Like many artists of her time, Georgia O’Keeffe fought hard to get her work on view—and to construct her image. This show focuses on the relationship between O’Keeffe’s persona and her work, specifically exploring her stylish clothing, which had a tendency to reflect the flowers she painted, or perhaps vice versa. With so many portraits of O’Keeffe in existence, the exhibition will devote an entire section to the role of photography played in shaping her career. Also included will be photographs of the artist’s home and belongings by Annie Leibovitz, Ansel Adams, Philippe Halsman, and more.
Brooklyn Museum, 200 Eastern Parkway, 11 a.m.–6 p.m.
Opening: Yuji Agematsu at Miguel Abreu Gallery
Almost all of Yuji Agematsu’s work to date has involved prowling the streets of New York, where he currently lives, and collecting the city’s detritus—partially smoked cigarettes, used Q-tips, a chicken’s foot, and many other objects. Arranging them in variously meticulous and erratic ways, Agematsu relies on minimalist and conceptualist preferences for objects assembled via seemingly simple gestures. For this new show, titled “Self-Portrait,” Agematsu will debut new works—some of which will even be shown in a refrigerator.
Miguel Abreu Gallery, 88 Eldridge Street and 36 Orchard Street, 6–8 p.m.
SATURDAY, MARCH 4
Tour: Hilton Als at David Zwirner
Who better to lead a tour of David Zwirner’s Alice Neel show than Hilton Als, curator of the exhibition? Als’s show focuses on Neel’s relationship to Upper Manhattan, where she lived for five decades. For some little-known works, Neel painted views of streets in Spanish Harlem; in others, she painted some of the neighborhood’s Puerto Rican residents. And, if you miss the show in New York and are lucky enough to be in England this summer, you can see it again in London in May.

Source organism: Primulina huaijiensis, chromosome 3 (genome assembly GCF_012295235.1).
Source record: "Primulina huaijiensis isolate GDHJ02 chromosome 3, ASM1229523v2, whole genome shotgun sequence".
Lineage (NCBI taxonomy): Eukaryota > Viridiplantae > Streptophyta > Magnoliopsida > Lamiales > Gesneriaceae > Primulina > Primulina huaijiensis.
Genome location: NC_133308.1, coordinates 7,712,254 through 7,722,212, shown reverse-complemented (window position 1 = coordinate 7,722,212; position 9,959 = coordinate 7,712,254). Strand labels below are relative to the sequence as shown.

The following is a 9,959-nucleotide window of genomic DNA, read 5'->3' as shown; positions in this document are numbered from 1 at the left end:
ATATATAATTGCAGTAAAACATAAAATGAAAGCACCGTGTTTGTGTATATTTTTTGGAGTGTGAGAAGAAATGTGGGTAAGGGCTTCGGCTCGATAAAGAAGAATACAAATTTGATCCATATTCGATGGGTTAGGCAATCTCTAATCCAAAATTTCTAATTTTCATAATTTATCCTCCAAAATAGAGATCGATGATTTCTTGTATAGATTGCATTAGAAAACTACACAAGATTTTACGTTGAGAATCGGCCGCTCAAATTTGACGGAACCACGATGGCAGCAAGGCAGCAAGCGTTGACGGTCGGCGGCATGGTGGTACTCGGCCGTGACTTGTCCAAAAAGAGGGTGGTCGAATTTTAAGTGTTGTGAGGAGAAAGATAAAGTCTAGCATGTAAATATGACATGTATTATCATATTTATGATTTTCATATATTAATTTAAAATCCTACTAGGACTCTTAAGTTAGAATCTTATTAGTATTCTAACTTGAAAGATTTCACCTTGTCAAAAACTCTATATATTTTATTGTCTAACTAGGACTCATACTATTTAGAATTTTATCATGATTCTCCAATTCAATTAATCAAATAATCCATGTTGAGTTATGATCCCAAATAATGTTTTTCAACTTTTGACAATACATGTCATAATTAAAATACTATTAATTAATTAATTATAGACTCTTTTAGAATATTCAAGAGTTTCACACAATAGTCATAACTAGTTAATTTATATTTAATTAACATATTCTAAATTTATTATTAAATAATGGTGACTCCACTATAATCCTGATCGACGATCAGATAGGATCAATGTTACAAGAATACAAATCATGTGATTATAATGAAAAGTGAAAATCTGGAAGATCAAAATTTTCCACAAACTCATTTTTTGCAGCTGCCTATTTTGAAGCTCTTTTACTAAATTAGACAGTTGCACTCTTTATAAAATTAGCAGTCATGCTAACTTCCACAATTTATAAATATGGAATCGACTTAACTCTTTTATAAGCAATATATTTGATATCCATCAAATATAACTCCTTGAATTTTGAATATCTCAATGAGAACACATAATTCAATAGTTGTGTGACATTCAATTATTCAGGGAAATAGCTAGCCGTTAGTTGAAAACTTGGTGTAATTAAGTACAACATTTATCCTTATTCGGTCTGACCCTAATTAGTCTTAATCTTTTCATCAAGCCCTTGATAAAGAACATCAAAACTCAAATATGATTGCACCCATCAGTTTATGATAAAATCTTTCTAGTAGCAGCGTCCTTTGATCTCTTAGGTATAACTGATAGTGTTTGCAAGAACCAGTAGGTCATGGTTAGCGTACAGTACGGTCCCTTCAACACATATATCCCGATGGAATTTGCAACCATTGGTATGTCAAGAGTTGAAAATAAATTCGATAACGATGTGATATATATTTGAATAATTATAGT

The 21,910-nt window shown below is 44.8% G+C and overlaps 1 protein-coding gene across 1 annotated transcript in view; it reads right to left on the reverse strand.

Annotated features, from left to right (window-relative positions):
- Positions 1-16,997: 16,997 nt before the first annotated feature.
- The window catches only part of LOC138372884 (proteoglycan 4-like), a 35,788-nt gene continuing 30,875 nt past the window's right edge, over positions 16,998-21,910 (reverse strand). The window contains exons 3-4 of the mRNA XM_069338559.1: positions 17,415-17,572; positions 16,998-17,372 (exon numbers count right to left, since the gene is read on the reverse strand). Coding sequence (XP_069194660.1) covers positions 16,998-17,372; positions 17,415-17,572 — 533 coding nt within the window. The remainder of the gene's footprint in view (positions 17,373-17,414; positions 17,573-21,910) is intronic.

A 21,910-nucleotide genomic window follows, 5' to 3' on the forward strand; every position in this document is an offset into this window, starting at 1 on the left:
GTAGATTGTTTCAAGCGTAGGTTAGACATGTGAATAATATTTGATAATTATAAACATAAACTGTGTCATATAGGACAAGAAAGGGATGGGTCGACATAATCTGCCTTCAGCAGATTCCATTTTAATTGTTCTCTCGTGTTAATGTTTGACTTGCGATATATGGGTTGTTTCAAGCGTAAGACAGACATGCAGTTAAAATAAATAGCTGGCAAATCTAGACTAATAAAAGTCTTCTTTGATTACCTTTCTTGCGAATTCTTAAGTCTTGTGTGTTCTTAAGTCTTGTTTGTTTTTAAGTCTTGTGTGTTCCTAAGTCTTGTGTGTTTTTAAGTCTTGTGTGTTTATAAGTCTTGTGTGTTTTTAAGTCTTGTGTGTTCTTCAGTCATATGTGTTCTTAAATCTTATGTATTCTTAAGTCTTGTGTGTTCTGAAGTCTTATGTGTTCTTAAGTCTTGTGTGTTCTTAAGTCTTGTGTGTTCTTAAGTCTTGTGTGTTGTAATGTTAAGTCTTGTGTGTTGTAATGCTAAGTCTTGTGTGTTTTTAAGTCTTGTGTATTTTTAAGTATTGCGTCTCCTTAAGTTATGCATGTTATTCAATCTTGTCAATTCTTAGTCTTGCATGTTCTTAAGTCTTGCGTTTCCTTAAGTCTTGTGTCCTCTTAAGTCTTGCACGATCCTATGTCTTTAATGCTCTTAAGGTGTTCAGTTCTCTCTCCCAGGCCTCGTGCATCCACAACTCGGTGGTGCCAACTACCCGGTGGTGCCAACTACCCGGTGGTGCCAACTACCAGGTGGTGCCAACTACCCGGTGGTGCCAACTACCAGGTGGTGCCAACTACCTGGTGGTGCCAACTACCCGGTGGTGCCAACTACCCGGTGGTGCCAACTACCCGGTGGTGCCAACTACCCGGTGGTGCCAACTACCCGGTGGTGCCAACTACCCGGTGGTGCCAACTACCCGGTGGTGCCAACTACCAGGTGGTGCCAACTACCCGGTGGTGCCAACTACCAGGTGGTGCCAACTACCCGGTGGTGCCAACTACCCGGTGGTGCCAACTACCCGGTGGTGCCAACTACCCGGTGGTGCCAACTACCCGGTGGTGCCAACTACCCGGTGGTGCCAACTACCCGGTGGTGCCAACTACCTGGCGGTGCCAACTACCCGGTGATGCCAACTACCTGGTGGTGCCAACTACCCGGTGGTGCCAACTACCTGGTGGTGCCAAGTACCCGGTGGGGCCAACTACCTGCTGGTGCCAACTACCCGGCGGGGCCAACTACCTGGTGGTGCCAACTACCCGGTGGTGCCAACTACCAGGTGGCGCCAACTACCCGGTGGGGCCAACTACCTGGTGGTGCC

David Zwirner, 525 and 535 West 19th Street, 4 p.m.
Opening: Dara Friedman at Gavin Brown’s Enterprise
Dara Friedman made a case for why more structuralist filmmaking should include flamenco and ballroom dancing with her 2011 work Dancer. Ostensibly a portrait of dance culture in Miami, the piece also pondered how artists can capture motion on film, which Friedman emphasized by speeding up and slowing down dancers’ movements in the editing process. Her work tends to contemplate the very things that make film what it is, and not in a way that feels academic or dense. For this show, titled “Mother Drum,” Friedman will debut new work.
Gavin Brown’s Enterprise, 429 West 127th Street, 6–8 p.m.
Opening: R. B. Kitaj at Marlborough Contemporary
It’s been a while since R. B. Kitaj had a major show in America, but, as the London-based, Ohio-born painter’s work continues coming into focus, he is beginning to seem like one of the most underrated figurative painters of his time. Working in an era when abstraction was the norm, Kitaj’s colorful portraits often focused on class differences and society’s outsiders. He has loosely been lumped together with a so-called “School of London” that included Lucien Freud and Francis Bacon, yet his work is more upbeat than either. This show, titled “The Exile at Home,” is curated by the Nation critic and Artforum editor Barry Schwabsky, who will also lead a panel about Kitaj on the day of the opening.
Marlborough Contemporary, 545 West 25th Street, 6–8 p.m.